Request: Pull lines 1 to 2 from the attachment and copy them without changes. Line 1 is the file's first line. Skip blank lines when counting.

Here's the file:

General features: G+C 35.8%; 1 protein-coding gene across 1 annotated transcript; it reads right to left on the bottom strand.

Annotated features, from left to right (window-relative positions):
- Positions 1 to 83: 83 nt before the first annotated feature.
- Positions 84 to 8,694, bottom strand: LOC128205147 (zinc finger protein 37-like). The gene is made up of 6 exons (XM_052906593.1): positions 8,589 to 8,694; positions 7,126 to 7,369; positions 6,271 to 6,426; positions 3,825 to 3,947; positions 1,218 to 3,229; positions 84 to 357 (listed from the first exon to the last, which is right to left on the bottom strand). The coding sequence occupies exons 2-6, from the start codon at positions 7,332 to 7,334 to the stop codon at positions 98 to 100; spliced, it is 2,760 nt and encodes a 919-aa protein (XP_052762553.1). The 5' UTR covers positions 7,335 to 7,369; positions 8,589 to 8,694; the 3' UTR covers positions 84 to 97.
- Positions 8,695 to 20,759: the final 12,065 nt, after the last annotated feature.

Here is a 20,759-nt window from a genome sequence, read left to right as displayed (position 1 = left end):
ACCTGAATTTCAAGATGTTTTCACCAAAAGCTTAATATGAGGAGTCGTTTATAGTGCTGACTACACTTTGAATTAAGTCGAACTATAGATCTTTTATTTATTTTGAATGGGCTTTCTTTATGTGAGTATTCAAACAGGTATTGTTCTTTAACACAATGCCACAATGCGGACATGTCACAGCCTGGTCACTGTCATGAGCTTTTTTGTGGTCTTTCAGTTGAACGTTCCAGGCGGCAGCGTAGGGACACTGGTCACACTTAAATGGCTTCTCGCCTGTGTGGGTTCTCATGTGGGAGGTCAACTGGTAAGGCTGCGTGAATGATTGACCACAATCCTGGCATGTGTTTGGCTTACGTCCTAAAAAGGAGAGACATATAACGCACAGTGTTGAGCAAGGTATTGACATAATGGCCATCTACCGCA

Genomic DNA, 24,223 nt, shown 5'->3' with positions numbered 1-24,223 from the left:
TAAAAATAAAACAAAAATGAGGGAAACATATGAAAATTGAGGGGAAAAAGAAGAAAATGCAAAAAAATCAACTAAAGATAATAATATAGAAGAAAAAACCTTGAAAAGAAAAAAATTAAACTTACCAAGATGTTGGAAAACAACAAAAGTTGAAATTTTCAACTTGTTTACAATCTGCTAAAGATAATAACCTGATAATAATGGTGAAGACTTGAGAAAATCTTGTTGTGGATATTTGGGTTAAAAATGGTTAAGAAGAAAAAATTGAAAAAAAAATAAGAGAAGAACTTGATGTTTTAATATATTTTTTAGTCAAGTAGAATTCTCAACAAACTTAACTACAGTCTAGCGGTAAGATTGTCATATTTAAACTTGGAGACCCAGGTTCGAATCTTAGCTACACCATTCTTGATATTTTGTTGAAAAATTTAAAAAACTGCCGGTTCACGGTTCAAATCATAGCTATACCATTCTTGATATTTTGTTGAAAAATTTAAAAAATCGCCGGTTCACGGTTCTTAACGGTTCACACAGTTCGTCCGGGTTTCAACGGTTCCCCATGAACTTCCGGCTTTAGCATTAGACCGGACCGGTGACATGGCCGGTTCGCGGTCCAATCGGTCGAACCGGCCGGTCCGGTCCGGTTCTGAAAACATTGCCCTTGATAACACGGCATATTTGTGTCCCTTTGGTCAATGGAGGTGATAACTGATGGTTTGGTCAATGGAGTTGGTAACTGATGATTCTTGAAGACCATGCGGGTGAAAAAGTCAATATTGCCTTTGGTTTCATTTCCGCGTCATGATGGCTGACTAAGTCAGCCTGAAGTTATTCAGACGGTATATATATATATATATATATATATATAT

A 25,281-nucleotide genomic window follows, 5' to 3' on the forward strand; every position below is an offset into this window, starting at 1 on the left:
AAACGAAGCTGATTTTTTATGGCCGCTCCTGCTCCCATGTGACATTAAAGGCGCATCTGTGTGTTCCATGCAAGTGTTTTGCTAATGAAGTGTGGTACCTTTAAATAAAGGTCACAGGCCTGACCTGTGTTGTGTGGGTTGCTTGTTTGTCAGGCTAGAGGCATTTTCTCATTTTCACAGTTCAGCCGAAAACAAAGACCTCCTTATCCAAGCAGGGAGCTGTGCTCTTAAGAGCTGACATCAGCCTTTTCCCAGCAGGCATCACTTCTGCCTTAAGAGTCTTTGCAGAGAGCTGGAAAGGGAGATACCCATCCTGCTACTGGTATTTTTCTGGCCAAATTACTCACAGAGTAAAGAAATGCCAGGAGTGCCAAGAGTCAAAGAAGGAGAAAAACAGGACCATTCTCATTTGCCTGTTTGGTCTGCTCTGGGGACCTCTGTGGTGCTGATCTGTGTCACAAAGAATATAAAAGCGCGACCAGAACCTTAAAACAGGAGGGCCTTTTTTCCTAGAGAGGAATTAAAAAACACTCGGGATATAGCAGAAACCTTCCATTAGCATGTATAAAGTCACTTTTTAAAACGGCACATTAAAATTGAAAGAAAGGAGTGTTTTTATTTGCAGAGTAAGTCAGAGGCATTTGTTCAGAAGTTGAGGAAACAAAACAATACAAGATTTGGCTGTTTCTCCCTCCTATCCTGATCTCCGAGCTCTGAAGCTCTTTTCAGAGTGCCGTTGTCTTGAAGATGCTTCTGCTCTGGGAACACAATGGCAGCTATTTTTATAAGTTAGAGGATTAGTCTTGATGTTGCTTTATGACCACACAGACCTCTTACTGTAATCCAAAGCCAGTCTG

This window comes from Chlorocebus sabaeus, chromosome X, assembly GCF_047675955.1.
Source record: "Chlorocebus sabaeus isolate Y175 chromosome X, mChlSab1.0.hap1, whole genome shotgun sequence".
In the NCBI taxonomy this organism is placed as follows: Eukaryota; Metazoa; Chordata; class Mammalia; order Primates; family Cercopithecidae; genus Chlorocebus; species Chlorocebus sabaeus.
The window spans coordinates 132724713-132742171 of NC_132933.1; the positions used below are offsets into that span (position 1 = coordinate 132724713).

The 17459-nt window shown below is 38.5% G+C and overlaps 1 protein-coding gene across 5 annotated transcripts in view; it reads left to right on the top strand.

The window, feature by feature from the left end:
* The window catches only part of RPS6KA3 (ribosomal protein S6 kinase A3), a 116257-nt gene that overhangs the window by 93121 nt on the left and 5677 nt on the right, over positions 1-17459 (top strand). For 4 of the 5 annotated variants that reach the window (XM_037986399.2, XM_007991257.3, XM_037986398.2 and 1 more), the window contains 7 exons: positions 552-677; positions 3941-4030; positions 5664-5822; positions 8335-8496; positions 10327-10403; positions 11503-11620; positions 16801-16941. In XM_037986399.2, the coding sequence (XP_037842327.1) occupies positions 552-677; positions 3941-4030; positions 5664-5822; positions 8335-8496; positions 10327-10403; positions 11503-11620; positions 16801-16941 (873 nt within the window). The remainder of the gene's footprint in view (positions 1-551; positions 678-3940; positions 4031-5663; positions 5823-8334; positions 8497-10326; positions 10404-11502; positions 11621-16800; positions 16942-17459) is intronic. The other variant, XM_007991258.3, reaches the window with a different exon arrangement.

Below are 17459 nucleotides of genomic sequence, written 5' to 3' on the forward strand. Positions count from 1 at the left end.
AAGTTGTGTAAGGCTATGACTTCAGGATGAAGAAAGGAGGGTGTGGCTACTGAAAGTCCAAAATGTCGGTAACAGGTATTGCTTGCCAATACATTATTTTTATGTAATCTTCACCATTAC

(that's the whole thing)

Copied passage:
General features: G+C 35.8%; 1 protein-coding gene across 1 annotated transcript; it reads right to left on the bottom strand.

Annotated features, from left to right (window-relative positions):